“I’ve got lots of computers at my school!”

Interesting conversation today whilst looking at the development of ICT for an Academy. Like many, it is being taken over whilst in the existing schools (all through) but the obvious ICT audit is required to see what they already have in place. This will make sure that the vision for the school and how technology will move it forward is actually possible withthe existing and planned resources.

Common sense? I thought so too but it seems that a major failing that occurs is that although school may have the flashiest desktops and lots of laptops there are still a number of examples where the infrastructure and backend (cables, swithces, servers, power requirements, storage, backup systems) is underfunded … usually because senior manglement only invest at the desk.

Wouldn’t it be nice if when you planned your desktop expenditure you also put on a ‘backend’ overhead so that it is included in the costing or at least put to one side to allow for backend / infrastructure investment every other year or so.

I know it will vary from set up to set up and the technology used (eg thin client, MS based, Mac based, etc) but what figure would you stick on there? 2%, 5%, 10%, 15%? How did you get that figure?

3 thoughts on ““I’ve got lots of computers at my school!”

  1. Kevin Mulryne

    Hi – I used to work for the Becta team charged with sorting out Academy infrastructure – these issues should be led by a Becta consultant…is there not one involved?

    All the Academies I worked on – and there were many – started from the premise that the infrastructure was the foundation – get this right and then everything else will follow. Maybe things have changed since I left Becta but my former team worked really hard to ensure Academies all had this covered!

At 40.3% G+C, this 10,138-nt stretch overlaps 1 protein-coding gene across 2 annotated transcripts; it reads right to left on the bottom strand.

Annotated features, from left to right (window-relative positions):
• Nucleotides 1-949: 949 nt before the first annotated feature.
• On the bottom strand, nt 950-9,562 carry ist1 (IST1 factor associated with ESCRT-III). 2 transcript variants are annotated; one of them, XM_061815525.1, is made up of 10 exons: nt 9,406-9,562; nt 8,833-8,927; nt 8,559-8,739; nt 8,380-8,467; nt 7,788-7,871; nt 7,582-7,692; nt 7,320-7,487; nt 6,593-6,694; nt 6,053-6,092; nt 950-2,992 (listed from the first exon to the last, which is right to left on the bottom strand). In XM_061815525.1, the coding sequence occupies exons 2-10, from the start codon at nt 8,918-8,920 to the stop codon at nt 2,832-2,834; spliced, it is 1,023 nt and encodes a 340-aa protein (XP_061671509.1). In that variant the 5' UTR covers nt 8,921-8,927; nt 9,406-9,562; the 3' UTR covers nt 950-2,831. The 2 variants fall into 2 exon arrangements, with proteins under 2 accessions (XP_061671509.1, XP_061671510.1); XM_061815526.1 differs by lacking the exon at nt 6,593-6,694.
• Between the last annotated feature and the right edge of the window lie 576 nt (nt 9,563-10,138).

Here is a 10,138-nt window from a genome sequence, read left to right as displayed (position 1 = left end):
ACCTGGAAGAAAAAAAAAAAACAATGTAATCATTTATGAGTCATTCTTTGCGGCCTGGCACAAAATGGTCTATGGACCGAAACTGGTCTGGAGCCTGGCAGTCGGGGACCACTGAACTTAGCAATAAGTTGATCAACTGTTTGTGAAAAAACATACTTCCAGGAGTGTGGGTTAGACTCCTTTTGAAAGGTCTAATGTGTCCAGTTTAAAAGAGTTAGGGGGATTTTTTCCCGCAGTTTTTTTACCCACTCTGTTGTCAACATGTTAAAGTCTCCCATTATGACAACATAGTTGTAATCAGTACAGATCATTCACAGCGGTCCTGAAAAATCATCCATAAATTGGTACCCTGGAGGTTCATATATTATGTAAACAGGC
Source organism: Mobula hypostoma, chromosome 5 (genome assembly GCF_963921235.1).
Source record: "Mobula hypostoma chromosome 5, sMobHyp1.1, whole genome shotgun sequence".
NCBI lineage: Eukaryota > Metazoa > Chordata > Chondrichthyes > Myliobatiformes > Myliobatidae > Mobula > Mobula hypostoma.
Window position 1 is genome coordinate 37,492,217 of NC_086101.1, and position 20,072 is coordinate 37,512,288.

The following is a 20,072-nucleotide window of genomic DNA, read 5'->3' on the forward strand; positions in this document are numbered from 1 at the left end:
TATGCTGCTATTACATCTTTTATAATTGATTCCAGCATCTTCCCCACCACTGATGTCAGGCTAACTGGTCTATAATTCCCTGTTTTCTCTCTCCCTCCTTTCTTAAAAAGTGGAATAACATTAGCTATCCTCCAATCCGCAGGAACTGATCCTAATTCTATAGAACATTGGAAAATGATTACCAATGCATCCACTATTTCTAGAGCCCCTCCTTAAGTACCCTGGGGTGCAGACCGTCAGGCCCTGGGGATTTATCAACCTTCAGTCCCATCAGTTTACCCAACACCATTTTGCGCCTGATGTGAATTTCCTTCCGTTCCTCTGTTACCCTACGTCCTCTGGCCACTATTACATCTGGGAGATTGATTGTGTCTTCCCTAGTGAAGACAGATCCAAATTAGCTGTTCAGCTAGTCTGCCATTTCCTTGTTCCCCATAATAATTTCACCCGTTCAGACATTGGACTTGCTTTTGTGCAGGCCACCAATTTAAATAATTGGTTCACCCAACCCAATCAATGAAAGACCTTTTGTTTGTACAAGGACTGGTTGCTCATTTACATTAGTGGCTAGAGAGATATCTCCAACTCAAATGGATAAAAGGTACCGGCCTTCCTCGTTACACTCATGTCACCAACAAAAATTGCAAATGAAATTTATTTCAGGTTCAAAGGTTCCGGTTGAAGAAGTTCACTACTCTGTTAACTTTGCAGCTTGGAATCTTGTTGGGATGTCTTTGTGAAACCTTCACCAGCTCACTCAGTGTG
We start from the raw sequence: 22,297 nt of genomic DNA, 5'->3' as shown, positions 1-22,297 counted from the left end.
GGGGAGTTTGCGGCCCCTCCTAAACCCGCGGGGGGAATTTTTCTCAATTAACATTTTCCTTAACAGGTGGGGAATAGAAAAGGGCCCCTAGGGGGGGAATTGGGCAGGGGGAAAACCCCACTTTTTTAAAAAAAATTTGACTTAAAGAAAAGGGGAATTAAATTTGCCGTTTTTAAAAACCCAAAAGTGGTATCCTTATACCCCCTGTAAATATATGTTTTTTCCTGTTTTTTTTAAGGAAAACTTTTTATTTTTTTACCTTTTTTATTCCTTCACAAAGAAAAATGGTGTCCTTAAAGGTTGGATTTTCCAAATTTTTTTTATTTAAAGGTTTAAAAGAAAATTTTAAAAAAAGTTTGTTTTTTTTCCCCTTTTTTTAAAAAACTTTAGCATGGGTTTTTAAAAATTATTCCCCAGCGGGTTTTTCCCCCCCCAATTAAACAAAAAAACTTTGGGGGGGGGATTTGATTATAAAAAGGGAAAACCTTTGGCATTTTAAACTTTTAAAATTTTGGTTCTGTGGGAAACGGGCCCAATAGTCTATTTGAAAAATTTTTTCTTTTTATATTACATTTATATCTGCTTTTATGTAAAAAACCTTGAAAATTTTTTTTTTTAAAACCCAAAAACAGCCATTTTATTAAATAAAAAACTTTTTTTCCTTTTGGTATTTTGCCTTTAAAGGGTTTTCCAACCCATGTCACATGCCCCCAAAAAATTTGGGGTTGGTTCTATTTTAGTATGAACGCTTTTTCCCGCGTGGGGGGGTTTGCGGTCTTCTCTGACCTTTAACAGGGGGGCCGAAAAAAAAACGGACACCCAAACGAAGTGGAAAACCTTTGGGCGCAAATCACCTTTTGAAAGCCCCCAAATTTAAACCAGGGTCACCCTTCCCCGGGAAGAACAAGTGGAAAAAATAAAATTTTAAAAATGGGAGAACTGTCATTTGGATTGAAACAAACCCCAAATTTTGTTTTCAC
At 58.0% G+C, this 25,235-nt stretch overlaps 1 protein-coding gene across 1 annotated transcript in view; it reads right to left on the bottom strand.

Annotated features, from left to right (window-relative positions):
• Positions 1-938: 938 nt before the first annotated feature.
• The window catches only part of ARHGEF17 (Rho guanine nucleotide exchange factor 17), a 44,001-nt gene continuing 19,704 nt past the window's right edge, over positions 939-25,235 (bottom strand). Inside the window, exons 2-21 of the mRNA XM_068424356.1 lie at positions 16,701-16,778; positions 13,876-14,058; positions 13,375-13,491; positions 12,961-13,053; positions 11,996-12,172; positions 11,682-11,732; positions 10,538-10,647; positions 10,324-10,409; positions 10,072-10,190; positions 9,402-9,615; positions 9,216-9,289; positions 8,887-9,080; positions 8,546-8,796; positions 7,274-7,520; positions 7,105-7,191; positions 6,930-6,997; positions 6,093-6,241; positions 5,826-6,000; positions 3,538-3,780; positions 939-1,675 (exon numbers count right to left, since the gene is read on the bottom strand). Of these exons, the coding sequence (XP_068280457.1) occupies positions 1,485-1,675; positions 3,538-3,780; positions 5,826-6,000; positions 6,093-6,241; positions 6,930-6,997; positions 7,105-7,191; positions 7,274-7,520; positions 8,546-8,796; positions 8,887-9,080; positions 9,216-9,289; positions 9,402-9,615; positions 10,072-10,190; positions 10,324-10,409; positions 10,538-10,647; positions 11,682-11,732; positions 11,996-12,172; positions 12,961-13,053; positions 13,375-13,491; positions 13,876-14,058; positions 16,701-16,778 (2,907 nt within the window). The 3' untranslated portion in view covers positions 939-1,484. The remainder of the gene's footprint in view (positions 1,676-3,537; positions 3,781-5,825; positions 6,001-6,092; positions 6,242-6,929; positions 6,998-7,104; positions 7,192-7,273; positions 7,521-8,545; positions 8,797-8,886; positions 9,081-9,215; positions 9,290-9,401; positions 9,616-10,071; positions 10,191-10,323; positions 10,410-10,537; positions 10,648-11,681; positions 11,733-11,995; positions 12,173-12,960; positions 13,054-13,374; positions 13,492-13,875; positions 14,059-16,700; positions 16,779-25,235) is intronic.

Thanks for the post on this.

    Kevin

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  2. Sam Prince

    It’s complicated further by the fact that your desktop has a relatively short upgrade cycle compared with your infrastructure and in my experience the server backend too.

    For a new build, you will have a load of upfront infrastructure and backend costs which won’t be representative of the long-term picture.

    As a first approximation, the cost of getting a desktop running is:

    The PC and screen (£400)
    Licenses for the PC (£0 – £500, i.e. very variable)
    The cost of putting a network point on the wall (£50)
    The cost of running the cable to the network point (including trunking divided by number of cables inside it) (£50)
    The cost of a 48 port switch divided by 48 (£50)
    The cost of a backbone link to the network core divided by the number of devices on that link at the point when it reaches capacity (£?)
    The cost of a core switch or switches divided by the number of devices on the network (£5-10?)
    The total cost of servers divided by the number of devices on the network(£???)
    The total cost of server licenses divided by the number of devices on the network(£???)
    The total cost of UPSs divided by the number of devices on the network(£3?)
    The total cost of cabinets divided by the number of devices on the network(£5?)
    Electricity (£0 – it’s free! 😉 )

    Then you need to work out the replacement cycle of each to get an annual rate. It would also make sense to look at scaling – if you double the number of desktops on the network, will that double the backend cost? For some of the above it will, but it’s unlikely to double the cost of servers. Also, I’m not sure a percentage would really work – a more expensive device won’t necessarily consume more resources – to me a flat fee makes more sense.

    Of course you could always get $consultancyFirm in to work out all the sums like P4S would.

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  3. Tony

    Hi Kevin

    Yes, the Academy planning takes this pretty much into account but there are still many, many schools out there that are not falling under Academy / BSF / PFI programs and some are making faults due to either poor planning (a decreasing problem in my experience) or poor decisions at senior levels in the school due to lack of understanding about sustainability.

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